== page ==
August 28, 1992 |
Lionel Hampton, Ginger Rogers, Mstislav Rostropovich, Paul Taylor, Paul Newman and Joanne Woodward will receive this year's Kennedy Center Honors, it was announced Thursday. Selected by the trustees of the John F. Kennedy Center for the Performing Arts for their contributions to cultural life in America, they will be guests of President Bush at the White House and will attend a televised performance at the Kennedy Center in December.
July 8, 1990 |
In his 1987 film of one of Tennessee Williams' greatest plays, Paul Newman has succeeded almost totally with this rich and tender production, headed by Joanne Woodward--who gives us a transcendent Amanda Wingfield--with Karen Allen and John Malkovich, the triumph of the film (both pictured above). (TMC Monday at 5:30 a.m., Showtime Thursday at 1:30 p.m.)
May 15, 1987 |
Joanne Woodward was robbed of her passport and thousands of dollars in travelers checks on her way to the airport from the Cannes Film Festival on Thursday. Two men riding on a motorcycle grabbed Woodward's travel bag off her shoulder as she prepared to enter a car and sped off, authorities said. Woodward, who was planning to fly to New York, was quickly provided with paperwork to get her to London, where she can obtain a new passport.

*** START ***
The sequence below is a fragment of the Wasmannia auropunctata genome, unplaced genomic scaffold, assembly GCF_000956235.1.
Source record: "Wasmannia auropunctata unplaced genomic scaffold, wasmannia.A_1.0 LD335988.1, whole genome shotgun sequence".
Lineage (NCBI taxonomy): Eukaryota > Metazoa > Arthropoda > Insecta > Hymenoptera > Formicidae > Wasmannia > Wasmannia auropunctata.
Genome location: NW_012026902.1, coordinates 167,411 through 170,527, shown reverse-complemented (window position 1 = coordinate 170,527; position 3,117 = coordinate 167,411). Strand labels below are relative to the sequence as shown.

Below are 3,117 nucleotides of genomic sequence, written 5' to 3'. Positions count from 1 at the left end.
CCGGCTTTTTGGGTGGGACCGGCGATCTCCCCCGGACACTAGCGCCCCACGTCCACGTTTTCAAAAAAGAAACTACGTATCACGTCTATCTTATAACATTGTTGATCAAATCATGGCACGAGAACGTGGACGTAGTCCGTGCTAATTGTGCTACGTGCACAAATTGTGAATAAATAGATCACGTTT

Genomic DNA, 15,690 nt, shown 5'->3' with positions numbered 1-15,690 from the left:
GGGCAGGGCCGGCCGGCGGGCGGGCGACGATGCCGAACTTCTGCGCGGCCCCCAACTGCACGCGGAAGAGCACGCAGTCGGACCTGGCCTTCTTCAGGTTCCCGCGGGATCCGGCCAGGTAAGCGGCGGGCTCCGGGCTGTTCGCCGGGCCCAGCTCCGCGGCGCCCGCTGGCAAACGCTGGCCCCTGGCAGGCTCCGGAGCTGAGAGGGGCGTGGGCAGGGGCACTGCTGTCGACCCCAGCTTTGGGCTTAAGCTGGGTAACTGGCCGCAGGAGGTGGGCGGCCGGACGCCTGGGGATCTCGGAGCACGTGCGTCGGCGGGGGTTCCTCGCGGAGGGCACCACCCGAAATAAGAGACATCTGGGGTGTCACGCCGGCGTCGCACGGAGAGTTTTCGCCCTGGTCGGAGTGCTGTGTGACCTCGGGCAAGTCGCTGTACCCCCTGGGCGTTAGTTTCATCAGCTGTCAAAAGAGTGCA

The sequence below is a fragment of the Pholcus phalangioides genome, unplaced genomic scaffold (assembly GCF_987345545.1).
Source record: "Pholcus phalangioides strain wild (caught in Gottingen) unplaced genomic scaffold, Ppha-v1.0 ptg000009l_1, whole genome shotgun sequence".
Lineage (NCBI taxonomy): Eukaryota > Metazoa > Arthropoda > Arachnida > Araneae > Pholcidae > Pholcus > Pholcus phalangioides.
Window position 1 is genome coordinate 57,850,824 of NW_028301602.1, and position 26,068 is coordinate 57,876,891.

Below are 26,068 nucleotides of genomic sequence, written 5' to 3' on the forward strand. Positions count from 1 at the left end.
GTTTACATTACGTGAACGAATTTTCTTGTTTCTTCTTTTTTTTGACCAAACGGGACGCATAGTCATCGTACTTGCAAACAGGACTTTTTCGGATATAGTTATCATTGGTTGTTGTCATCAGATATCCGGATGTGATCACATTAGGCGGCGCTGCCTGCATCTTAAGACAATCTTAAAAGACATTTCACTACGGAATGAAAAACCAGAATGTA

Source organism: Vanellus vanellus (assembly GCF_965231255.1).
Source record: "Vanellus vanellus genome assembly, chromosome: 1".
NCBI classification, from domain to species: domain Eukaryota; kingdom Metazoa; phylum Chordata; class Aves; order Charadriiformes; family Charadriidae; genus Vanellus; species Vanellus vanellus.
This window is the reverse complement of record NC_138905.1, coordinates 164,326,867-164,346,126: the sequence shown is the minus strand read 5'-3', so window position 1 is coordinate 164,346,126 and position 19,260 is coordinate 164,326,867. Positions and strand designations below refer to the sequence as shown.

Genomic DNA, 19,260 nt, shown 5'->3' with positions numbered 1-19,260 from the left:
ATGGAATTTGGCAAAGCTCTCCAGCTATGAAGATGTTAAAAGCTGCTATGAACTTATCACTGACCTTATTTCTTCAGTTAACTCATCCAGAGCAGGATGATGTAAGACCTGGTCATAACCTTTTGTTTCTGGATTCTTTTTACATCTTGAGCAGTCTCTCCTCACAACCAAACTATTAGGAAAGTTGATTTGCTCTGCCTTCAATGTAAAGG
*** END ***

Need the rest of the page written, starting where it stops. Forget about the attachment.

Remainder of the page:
December 18, 1990 |
Joanne Woodward says her superstar husband, Paul Newman, once toyed with the idea of running for political office but the roar of a race car got in the way. "He could have been a serious candidate. But then he got involved in racing," Woodward said in an interview with the couple in the January issue of McCall's magazine. Looking at Newman, she added: "A mind is a terrible thing to waste on a Trans Am motor."
August 18, 1989 |
Joanne Woodward says she regrets never becoming a superstar and at times has even resented husband Paul Newman because of his celebrity status. Despite great respect in her profession, Woodward told Lear's magazine: "I would have liked a bigger career. I would have liked to be a major star."
February 10, 1997 |
It takes "a huge reason," said Joanne Woodward, to get her on a train west from her Westport, Conn., home of 36 years. (She hates to fly.) The Rowdy Ridge Gang Camp meets the requirement. And enthusiasm for the camp spread faster than poison ivy at a party Thursday in honor of Woodward, co-chairwoman with Sherry Lansing of the 3-year-old San Gabriel Mountains camp for women and their children who have been affected by drugs or violence in their homes.